This analysis assesses how many respondents labeled their religious identity differently in 2020 than in 2016. In doing so, it uses terms such as “defectors” to characterize those who described their religious identity differently across the two surveys. It also discusses those who “left the evangelical fold” and identifies how many people adopted the born-again/evangelical label between 2016 and 2020. Some of this religious switching undoubtedly reflects profound religious change on the part of some individuals – people who left a longtime congregation and joined a new church, for example, and others who had a moving “born-again” experience during the period covered by the study. It also may include some movement back-and-forth across religious boundaries among the “liminals,” or those who have a weak attachment to a religious identity. These individuals sometimes may describe themselves as Protestants (or Catholics or Jews or Muslims), and at other times may say they have no religion. Fortunately, assuming there is no correlation between views of Trump and “liminality,” disentangling liminality from more profound forms of religious switching (which cannot be done using this data) is not critical for assessing the link between Trump support and evangelical identity. If there is a link between views of Trump and retaining or adopting the born-again/evangelical label, it should appear over and above any movement by liminals.
For more on the liminals, see Lim, Chaeyoon, Carol Ann MacGregor and Robert D. Putnam. 2010. “Secular and Liminal: Discovering Heterogeneity Among Religious Nones.” Journal for the Scientific Study of Religion, vol. 49, no. 4. See also Putnam, Robert D. and David E. Campbell. 2010. “American Grace: How Religion Divides and Unites Us.”
These findings come from the Center’s American Trends Panel (ATP), which provides a unique window into the relationship between Trump and evangelicals because it has been collecting data from a single group of respondents at various points in time since 2014. In this analysis, we examine responses from ATP members who participated in each of two surveys – one conducted right after the 2016 election, and another conducted following the 2020 election.
Here are some key findings about Trump and evangelical Protestantism in the U.S.
There was no mass departure of White Americans from evangelical Protestantism between 2016 and 2020. Among all White adults who participated in both the 2016 and 2020 surveys, 25% described themselves as born-again or evangelical Protestants in 2016; 29% described themselves this way in 2020.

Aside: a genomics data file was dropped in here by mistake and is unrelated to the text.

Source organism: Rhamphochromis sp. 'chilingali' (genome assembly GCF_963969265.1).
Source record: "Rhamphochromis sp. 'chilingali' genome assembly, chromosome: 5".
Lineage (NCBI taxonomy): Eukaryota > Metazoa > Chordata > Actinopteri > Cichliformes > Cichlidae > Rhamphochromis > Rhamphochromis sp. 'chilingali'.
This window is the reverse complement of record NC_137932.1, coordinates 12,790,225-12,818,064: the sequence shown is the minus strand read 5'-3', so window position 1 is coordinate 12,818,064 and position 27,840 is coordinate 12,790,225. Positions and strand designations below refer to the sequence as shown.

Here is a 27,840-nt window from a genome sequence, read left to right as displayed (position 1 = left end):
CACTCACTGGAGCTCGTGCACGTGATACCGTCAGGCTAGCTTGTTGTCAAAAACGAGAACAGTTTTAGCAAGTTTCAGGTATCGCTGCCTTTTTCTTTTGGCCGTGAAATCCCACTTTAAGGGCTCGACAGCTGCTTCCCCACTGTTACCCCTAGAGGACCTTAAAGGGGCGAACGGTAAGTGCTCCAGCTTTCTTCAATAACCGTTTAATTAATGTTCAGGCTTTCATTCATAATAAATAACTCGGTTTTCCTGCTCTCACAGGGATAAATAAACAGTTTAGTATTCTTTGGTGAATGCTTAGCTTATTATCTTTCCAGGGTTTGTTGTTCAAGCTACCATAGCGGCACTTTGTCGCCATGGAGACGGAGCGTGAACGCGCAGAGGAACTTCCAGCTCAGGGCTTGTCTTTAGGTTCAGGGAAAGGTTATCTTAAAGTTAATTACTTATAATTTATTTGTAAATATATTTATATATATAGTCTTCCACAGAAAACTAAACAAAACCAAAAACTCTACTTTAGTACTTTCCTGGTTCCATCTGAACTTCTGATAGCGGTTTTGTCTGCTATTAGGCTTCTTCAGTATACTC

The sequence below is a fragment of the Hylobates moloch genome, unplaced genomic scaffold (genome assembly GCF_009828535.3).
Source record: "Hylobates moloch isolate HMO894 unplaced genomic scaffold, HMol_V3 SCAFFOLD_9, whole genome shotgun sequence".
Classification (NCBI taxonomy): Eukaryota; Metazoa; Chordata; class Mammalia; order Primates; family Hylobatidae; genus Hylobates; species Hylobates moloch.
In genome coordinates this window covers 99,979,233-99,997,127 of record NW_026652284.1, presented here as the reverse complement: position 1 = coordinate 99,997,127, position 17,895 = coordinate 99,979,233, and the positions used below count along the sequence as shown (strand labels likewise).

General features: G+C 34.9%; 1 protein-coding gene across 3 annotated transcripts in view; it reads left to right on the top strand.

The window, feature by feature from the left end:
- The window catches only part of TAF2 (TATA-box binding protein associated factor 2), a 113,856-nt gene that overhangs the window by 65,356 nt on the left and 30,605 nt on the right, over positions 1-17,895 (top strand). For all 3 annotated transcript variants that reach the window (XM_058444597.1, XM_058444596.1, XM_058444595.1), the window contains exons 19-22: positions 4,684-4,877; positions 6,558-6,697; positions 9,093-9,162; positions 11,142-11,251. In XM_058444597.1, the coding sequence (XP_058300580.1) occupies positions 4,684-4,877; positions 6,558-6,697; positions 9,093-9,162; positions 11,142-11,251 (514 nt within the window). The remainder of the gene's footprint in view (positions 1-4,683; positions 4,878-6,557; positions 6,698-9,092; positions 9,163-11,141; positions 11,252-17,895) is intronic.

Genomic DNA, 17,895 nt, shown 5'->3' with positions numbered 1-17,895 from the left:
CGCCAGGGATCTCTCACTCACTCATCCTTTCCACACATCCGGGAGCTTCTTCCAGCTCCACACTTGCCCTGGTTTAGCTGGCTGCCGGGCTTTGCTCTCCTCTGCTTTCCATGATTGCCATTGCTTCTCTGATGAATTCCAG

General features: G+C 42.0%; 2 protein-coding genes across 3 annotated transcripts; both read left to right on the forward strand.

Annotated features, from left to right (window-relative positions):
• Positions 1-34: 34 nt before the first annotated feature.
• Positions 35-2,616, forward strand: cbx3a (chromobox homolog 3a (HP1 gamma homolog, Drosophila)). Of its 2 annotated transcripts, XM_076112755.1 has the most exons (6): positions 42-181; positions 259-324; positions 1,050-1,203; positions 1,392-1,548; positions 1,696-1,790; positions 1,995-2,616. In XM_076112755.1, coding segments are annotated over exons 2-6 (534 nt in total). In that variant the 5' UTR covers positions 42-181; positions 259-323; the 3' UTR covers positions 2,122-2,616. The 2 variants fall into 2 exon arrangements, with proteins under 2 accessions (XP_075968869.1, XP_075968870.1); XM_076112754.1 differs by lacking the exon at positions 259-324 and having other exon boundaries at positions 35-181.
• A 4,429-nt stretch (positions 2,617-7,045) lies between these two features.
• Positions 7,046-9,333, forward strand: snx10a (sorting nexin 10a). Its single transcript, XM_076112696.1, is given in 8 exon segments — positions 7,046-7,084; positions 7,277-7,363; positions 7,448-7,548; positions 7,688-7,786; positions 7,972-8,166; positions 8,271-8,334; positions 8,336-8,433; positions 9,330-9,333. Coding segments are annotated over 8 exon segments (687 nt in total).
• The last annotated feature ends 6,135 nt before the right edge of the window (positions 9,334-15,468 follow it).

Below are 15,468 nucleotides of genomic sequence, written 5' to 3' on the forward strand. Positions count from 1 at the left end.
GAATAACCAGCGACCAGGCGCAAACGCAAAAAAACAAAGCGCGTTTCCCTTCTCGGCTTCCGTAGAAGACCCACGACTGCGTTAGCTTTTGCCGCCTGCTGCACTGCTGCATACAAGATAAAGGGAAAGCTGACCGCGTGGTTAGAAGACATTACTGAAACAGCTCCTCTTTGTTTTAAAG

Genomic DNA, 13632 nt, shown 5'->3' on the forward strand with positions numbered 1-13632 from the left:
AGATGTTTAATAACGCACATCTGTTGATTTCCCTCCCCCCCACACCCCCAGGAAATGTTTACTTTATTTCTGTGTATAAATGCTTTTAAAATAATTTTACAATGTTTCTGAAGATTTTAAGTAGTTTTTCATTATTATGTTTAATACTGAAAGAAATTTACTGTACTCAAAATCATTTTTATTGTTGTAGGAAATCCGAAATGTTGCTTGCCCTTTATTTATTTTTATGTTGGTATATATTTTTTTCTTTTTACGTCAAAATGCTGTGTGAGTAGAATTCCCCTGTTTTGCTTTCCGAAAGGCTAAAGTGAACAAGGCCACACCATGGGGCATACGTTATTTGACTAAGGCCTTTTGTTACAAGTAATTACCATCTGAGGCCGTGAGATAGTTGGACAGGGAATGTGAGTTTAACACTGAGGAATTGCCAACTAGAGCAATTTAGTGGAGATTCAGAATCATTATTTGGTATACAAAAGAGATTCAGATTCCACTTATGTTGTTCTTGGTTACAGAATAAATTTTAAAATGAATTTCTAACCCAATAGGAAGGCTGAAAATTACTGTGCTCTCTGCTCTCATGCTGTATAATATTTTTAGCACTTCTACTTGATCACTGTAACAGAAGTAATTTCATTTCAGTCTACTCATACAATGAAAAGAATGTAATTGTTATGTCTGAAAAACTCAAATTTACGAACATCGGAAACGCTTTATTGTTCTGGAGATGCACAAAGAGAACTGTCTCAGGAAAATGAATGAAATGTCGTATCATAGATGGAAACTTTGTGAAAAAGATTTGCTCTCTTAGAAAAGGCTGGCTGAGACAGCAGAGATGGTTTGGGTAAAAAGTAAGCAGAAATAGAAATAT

Of course, this doesn’t mean that no one stopped identifying with evangelicalism between 2016 and 2020. The survey shows that among White respondents who participated in both surveys, 2% identified as born-again/evangelical Protestants in 2016 and no longer did so by 2020. However, the 2% of White adults who stopped identifying as evangelicals during Trump’s term were more than offset by the 6% of White adults who began calling themselves born-again/evangelical Protestants between 2016 and 2020.
There were more defections during this time period among White Protestants who did not identify as born-again or evangelical in 2016. Overall, 6% of White adults described themselves as non-evangelical Protestants in 2016 but not in 2020, while 3% started identifying as such during the Trump administration.
Between 2016 and 2020, White Americans with warm views toward Trump were far more likely than those with less favorable views of the former president to begin identifying as born-again/evangelical Protestants, perhaps reflecting the strong association between Trump’s political movement and the evangelical religious label.
Among White respondents (including both voters and nonvoters) who did not identify as evangelicals in 2016 and who expressed a warm view of Trump at some point during the timespan of this study, 16% began describing themselves as born-again or evangelical Protestants by 2020. In stark contrast, almost no White respondents (just 1%) who expressed consistently cold or neutral views toward Trump adopted the born-again/evangelical label for themselves between 2016 and 2020.